Alternative Forms of Marriage Multilateral or Group Marriage Part 1
About the alternative form of marriage known as multlateral or group marriage, history of the practice and people who have them.
Alternate Forms of Marriage
MULTILATERAL (GROUP) MARRIAGE
The Practice: True multilateral marriage, which involves intimate and equal bonds among several (though not necessarily all) of the spouses, is a phenomenon of our times; it is an outgrowth of the liberation of women, the sexual revolution, and the fragmentation of society. (Technically, multilateral marriage involves three or more people, while group marriage involves at least two men and two women.)
Among primitive people and historically, multilateral marriage has been quite rare. In fact, it was not included as a category in the World Ethnographic Sample of 1957 by George P.Murdock. Only 8% of the semimigratory Kaingang of Brazil, who allow any kind of marriage have engaged in group marriage in the last 100 years. Mentions in history are sparse. Julius Caesar reported of ancient Britain: "The husbands possess their wives to the number of 10 or 12 in common, and more especially brothers with brothers." In the 19th century, the several hundred adults of the Oneida Community, a commune in New York, all considered themselves married to each other. The experiment lasted nearly 40 years.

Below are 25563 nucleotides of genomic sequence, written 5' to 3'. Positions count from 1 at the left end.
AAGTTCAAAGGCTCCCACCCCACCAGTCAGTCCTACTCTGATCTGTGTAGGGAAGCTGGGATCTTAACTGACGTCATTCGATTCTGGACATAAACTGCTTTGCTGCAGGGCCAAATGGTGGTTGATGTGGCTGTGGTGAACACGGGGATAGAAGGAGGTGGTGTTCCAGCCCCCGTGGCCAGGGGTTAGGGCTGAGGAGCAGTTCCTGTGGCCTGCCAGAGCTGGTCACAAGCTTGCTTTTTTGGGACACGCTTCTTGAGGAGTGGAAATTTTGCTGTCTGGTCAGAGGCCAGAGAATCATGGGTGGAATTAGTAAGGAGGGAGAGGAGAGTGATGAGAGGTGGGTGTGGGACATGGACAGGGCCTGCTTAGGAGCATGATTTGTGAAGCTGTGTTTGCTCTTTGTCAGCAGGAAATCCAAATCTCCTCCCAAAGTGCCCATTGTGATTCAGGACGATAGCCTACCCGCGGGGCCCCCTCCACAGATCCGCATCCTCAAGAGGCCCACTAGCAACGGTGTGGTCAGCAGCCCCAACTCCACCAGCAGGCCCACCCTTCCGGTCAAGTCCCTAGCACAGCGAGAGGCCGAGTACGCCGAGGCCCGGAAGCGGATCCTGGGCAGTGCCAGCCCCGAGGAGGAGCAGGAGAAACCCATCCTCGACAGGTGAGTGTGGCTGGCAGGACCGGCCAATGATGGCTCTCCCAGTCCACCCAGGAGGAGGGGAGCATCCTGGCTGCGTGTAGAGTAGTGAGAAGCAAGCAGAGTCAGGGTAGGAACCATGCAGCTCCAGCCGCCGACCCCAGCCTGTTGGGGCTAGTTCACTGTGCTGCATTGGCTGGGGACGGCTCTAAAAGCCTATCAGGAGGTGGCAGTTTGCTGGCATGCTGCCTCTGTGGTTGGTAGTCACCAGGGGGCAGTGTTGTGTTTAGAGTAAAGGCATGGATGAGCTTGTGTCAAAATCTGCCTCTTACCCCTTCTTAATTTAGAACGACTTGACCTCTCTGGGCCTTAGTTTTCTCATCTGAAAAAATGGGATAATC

Modern interest in multilateral marriage was spurred by several novels of the 1960s, among them Robert Heinlein's Stranger in a Strange Land, whose Martian hero preached intimacy with many, and Robert H.Rimmer's The Harrad Experiment, which featured "Insix," a group marriage of three males and three females.
Surprisingly, however, the 1960s hippie communes were not noted for multilateral marriages, though the concept of group marriage was the basis for a few, among them High Ridge Farm, which used a chart to assign sleeping partners.
Rimmer suggested a "corporate family," and many middle-class communes of the 1970s are composed of people who have combined utopian idealism with hardheaded practicality, founding multilateral marriages in order to create a nonprofit corporation or foundation to finance cooperative housing, provide schooling and child care, invest money, buy luxuries like boats or swimming pools, cover for long-term unemployment, and--not incidentally--live in a richer emotional and sexual network.
Perhaps the most extensive study of multilateral marriages was made by Larry L. and Joan M. Constantine, who traveled 32,000 mi. throughout the U.S. in order to conduct firsthand investigations. They contend that people involved in such marriages are, on the average, psychologically healthy, well educated, and middle-class. Most entered the multilateral marriage already married, often with children. (Single people, particularly males, find it difficult to become part of such arrangements.)
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